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By Russ Gager

Although shopping centers and malls may be built out in the United States, there still are opportunities to renovate them and take them more upscale through the addition of new tenants and improved amenities, David Contis, president of Simon Property Group told the 235 attendees at the International Council of Shopping Centers (ICSC) at the 2012 Research Connections conference at the Fairmont Hotel in Chicago Oct 1.

Guest Blog by Ken Davidson

Almost every customer interaction in retail involves contact with confidential consumer information. From the McDonald’s drive-through window to financial transactions on Wall Street, keeping customer information private is a top priority. But protecting this information from misuse by hackers and criminals is not always easy. Last year, information leaks compromised more than 180 million records, according to research by Javelin Strategy and Research, Pleasanton, Calif. When companies are making the decision to outsource customer care to a contact center, they must be able to trust that the selected partner will do everything possible to protect their customers’ information.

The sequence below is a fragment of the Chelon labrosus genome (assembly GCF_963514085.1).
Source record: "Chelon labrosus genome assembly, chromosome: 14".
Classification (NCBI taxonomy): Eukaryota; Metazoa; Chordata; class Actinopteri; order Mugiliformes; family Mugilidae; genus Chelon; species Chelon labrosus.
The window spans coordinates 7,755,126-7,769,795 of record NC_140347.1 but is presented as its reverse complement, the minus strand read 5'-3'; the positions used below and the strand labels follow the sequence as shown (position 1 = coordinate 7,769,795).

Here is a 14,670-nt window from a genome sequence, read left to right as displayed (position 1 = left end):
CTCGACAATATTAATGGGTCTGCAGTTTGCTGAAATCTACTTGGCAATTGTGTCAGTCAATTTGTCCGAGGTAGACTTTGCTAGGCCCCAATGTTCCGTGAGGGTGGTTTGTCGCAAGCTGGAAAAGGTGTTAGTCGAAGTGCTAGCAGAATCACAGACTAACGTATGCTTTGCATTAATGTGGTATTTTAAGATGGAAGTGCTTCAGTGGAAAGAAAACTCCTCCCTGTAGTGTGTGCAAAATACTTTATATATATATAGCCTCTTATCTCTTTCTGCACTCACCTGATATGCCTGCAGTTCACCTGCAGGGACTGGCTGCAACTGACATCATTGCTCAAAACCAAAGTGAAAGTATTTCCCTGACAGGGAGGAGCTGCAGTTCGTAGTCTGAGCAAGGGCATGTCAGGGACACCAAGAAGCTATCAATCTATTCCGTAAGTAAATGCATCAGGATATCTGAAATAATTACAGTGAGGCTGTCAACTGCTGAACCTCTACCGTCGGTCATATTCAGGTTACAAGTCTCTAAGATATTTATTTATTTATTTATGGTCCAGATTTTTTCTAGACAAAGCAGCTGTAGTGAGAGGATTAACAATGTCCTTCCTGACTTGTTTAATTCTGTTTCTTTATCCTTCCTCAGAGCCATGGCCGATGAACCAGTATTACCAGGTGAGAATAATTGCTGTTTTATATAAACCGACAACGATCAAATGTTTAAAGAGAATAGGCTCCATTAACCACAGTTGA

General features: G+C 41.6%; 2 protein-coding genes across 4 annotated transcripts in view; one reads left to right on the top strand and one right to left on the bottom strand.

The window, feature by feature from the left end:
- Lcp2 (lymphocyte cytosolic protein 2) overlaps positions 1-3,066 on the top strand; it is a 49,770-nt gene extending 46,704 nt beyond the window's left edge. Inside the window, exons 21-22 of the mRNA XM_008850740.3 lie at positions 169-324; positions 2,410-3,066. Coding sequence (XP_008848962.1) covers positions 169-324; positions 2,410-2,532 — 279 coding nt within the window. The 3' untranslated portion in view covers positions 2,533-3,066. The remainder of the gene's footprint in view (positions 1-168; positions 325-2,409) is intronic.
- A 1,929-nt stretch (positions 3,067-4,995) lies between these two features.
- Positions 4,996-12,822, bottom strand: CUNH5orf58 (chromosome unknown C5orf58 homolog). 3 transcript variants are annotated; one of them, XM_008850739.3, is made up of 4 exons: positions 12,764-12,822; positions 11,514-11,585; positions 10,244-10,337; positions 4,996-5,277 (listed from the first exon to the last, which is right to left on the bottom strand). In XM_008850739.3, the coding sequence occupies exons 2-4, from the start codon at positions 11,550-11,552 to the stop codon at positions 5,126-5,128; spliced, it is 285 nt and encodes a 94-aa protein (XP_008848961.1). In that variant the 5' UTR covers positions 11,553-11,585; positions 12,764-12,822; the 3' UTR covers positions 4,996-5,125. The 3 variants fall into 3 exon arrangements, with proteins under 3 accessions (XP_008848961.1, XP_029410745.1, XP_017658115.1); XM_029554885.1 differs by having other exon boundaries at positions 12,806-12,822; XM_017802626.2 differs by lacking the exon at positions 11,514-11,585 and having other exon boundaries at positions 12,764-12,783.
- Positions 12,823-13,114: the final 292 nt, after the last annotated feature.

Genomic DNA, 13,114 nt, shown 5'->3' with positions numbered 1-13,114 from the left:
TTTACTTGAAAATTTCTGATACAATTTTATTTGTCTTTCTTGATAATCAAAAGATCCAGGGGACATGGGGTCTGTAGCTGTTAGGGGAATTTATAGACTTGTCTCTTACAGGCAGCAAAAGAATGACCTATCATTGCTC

Guest Blog By Michael Plummer

In today’s world, local businesses have more marketing tools at their fingertips than ever before. The explosion of online marketing concepts has made a big impact on the way consumers think about and react to campaigns. In fact, the emergence of social media gives consumers the power to influence and shape the brands they know. This has fundamentally changed the game because marketing is now as much, if not more, about controlling the message than shaping it.

Guest Blog by T. Markus Funk

In the morning hours of Aug. 22, law firms, boardrooms and compliance professionals around the globe were humming with anticipation (or perhaps more accurately, laboring under a chilly frisson of dread). The cause for this collective anxiety was the SEC’s much-anticipated – and much-delayed – announcement of the Dodd-Frank Wall Street Reform and Consumer Protection Act’s final disclosure and reporting rules (the "rules") concerning “conflict minerals” (generally tin, gold, tantalum or tungsten or any other minerals or their derivatives determined by the Secretary of State to be financing conflict in the Democratic Republic of Congo or adjoining countries).

Guest Blog by Thomas Cohn

Last year, the California Supreme Court held that collecting a customer’s ZIP code during a credit card transaction violates the state’s Song-Beverly Credit Card Act (“Song-Beverly”). Thanks to this case (Pineda v. Williams-Sonoma Stores Inc.), California retailers have effectively been prohibited from requesting and recording customers’ ZIP codes during credit card transactions. Meanwhile, more than 100 consumer class-action lawsuits have been filed against California retailers. In Pineda, the plaintiff alleged that Williams-Sonoma requested her ZIP code as part of a store credit card purchase and recorded it for marketing purposes.

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